The government is considering scaling down this year’s Aug. 15 ceremony marking the 75th anniversary of the end of World War II in order to prevent the novel coronavirus from spreading, informed sources have said.
The government-sponsored annual ceremony is usually attended by about 6,000 people, including Japan’s emperor and empress, and the prime minister, as well as relatives of the war dead.
The ceremony, held at the Nippon Budokan hall in Tokyo’s Chiyoda Ward usually last about an hour and involves speeches by the emperor and the prime minister.
For this year’s ceremony, the government is considering reducing the total number of participants and the number of people who will pay floral tributes, the sources said Friday.
With many aging bereaved relatives, the government sees a need to downsize the upcoming ceremony, according to the sources, as the elderly are at higher risk of more severe symptoms from the coronavirus.
A total of 6,497 people, including 4,989 bereaved relatives from around the country, Emperor Naruhito, Empress Masako and Prime Minister Shinzo Abe, attended last year’s ceremony to remember some 3.1 million victims of the conflict.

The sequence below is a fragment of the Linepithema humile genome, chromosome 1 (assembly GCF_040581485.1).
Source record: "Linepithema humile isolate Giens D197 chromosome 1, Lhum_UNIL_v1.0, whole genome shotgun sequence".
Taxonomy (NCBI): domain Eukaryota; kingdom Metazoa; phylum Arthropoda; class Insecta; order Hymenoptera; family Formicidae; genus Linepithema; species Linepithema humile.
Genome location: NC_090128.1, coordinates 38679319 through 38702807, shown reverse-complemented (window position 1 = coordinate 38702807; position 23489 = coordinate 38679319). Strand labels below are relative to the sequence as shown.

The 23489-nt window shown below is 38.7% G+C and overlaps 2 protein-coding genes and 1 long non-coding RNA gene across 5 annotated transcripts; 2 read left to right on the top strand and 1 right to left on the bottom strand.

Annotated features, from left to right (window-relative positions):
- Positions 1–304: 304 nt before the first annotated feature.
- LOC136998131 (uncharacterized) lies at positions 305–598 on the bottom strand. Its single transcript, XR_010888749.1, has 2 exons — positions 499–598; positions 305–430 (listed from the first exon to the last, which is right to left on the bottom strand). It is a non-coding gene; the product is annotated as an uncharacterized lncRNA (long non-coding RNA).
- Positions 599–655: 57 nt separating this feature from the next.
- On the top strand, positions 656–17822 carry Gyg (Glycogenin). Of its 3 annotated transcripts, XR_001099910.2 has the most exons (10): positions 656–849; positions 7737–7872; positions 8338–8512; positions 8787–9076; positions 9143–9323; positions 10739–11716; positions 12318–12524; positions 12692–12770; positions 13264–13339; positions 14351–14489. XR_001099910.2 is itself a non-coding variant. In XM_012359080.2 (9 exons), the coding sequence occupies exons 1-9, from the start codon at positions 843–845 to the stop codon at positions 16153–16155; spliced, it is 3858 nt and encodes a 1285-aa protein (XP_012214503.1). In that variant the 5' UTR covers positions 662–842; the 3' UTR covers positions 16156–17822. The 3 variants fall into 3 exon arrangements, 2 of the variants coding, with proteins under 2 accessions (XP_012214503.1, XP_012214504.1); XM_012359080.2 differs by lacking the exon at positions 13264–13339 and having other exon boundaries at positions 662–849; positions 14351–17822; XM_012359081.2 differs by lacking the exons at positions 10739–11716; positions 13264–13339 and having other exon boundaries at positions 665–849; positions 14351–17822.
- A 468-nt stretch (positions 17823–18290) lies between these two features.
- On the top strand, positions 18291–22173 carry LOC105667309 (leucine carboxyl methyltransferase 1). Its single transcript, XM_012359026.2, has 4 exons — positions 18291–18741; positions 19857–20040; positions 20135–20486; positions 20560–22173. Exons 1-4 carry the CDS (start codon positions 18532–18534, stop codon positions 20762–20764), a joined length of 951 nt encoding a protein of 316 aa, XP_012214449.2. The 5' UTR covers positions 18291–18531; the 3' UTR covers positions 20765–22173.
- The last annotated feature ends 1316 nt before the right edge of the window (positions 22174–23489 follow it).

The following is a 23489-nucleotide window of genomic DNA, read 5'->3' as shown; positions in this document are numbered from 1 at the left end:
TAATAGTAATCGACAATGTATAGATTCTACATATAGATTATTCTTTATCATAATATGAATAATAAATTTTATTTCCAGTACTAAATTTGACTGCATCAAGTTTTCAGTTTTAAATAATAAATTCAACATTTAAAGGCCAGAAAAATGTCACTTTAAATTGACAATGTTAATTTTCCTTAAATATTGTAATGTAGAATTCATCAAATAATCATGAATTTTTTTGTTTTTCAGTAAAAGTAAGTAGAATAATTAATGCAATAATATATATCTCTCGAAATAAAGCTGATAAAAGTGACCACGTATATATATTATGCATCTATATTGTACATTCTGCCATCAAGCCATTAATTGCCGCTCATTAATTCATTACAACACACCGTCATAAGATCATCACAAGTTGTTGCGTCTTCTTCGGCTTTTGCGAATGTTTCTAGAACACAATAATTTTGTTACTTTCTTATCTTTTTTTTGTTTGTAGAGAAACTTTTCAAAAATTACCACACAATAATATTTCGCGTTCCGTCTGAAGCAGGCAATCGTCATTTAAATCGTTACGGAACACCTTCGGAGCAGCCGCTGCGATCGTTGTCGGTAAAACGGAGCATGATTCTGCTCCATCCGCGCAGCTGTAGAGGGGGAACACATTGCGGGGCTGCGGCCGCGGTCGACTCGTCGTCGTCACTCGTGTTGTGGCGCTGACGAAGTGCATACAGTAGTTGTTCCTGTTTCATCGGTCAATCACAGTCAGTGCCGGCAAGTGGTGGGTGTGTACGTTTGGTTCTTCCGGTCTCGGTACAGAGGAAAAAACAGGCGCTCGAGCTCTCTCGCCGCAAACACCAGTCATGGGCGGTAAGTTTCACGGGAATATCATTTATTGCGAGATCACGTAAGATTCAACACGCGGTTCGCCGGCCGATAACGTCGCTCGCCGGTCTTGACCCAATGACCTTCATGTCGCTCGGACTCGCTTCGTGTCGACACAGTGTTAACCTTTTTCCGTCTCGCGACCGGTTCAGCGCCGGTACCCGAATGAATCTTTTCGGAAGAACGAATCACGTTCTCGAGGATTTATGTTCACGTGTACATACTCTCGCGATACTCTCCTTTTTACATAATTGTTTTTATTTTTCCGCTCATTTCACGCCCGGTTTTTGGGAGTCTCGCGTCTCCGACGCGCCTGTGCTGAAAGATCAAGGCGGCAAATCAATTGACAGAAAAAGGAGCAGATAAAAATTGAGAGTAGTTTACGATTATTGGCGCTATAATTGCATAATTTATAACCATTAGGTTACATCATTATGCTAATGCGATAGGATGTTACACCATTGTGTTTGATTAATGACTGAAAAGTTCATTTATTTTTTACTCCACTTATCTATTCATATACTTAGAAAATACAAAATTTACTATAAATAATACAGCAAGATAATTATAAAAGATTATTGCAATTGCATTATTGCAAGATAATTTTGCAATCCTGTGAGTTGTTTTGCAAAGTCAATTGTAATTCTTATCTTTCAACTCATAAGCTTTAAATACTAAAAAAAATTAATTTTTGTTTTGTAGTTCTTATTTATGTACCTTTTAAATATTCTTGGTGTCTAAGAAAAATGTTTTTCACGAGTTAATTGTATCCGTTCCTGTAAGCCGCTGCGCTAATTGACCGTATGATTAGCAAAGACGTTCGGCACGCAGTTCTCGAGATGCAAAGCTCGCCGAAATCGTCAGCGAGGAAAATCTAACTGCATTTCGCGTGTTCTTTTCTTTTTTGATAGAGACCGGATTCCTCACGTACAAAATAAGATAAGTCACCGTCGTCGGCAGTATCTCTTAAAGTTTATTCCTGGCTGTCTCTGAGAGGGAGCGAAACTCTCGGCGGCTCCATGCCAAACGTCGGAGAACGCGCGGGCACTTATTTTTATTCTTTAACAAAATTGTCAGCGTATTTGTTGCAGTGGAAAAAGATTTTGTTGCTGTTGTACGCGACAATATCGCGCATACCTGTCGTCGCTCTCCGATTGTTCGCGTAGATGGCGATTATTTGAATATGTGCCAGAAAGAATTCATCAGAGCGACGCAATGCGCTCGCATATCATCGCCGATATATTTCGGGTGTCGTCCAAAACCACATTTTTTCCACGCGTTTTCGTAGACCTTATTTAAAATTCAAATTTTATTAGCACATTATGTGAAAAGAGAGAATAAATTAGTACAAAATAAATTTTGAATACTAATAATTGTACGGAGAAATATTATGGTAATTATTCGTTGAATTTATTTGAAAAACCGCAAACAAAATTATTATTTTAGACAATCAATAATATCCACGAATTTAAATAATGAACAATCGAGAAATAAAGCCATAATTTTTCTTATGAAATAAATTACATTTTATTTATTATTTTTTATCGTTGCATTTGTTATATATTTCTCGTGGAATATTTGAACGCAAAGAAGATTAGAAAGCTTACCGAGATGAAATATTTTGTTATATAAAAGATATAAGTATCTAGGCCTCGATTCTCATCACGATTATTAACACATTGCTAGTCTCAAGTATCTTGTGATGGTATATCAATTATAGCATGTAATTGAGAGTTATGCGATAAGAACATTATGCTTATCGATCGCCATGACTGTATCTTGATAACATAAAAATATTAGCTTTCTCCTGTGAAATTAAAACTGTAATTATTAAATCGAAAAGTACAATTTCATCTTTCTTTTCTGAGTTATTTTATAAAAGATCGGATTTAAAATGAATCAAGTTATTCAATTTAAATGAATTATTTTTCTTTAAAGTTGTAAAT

The oldest among the participating relatives was a 97-year-old woman, whose husband died in the Battle of Okinawa, a fierce ground battle in the war’s final phase.
Last year’s ceremony was the first since the beginning of the Reiwa Era on May 1 of that year, when Emperor Naruhito ascended the throne.
In a time of both misinformation and too much information, quality journalism is more crucial than ever.
By subscribing, you can help us get the story right.